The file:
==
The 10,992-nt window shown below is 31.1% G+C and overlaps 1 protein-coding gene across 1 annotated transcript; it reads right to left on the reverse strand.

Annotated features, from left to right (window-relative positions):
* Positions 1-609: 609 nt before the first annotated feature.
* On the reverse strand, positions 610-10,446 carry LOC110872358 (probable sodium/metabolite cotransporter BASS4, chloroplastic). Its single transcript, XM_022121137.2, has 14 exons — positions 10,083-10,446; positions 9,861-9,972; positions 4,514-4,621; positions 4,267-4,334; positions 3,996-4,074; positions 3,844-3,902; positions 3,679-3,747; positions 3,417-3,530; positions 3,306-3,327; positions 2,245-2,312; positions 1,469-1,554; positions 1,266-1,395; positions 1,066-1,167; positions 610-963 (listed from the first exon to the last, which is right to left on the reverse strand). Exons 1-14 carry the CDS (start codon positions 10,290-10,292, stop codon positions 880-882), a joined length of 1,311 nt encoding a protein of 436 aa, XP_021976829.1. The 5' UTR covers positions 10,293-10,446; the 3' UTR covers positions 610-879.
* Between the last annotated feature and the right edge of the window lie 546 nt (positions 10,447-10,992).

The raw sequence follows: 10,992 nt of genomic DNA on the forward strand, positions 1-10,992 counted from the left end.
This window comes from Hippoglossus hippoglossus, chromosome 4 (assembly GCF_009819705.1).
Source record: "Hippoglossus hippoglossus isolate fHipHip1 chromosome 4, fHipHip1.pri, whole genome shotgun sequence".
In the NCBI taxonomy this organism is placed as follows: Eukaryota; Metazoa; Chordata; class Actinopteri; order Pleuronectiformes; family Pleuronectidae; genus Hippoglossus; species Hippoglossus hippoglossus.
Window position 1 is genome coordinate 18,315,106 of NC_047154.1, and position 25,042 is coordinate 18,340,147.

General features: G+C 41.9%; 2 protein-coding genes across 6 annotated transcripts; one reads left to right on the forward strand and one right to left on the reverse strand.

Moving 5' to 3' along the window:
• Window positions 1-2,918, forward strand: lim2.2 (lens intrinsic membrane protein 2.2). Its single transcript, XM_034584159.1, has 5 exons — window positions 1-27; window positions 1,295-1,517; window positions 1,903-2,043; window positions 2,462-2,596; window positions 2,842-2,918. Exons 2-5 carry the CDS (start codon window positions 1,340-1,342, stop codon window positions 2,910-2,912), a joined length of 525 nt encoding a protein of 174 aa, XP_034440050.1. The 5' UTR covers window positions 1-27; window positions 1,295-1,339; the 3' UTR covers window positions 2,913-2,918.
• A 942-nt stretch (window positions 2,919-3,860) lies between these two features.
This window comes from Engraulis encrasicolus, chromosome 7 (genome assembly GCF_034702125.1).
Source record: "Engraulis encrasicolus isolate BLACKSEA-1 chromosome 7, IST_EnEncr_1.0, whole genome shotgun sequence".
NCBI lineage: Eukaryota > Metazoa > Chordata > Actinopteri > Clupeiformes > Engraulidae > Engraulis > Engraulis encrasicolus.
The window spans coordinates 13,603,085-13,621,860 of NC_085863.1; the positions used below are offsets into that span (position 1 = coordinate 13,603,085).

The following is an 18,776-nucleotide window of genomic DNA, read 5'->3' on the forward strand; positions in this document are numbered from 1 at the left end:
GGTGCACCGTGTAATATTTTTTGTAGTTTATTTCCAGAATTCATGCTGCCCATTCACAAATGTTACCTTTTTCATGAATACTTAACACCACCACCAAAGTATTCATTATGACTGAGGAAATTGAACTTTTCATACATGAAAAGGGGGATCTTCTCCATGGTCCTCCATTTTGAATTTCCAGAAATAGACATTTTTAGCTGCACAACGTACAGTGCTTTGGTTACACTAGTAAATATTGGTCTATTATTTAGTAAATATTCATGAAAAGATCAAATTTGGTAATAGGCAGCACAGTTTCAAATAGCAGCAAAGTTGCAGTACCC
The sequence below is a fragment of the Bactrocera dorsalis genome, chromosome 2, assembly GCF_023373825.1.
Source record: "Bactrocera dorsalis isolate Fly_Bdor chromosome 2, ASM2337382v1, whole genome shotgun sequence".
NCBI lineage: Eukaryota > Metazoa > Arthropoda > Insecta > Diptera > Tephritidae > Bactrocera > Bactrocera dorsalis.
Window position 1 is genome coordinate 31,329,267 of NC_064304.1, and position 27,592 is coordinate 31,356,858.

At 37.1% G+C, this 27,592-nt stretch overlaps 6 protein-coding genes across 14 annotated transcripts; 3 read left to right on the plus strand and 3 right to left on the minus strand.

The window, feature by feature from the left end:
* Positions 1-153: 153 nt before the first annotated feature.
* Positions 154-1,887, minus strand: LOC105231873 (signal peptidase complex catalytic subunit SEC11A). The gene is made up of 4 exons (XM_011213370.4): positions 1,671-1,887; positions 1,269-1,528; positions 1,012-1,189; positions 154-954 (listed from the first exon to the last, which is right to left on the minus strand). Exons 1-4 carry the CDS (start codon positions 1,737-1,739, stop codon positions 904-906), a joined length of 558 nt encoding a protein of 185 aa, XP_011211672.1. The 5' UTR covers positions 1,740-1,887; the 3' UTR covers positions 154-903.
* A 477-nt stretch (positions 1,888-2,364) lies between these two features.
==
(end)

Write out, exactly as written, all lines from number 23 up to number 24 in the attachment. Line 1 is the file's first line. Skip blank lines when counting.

NCBI lineage: Eukaryota > Metazoa > Arthropoda > Insecta > Diptera > Tephritidae > Bactrocera > Bactrocera dorsalis.
Window position 1 is genome coordinate 31,329,267 of NC_064304.1, and position 27,592 is coordinate 31,356,858.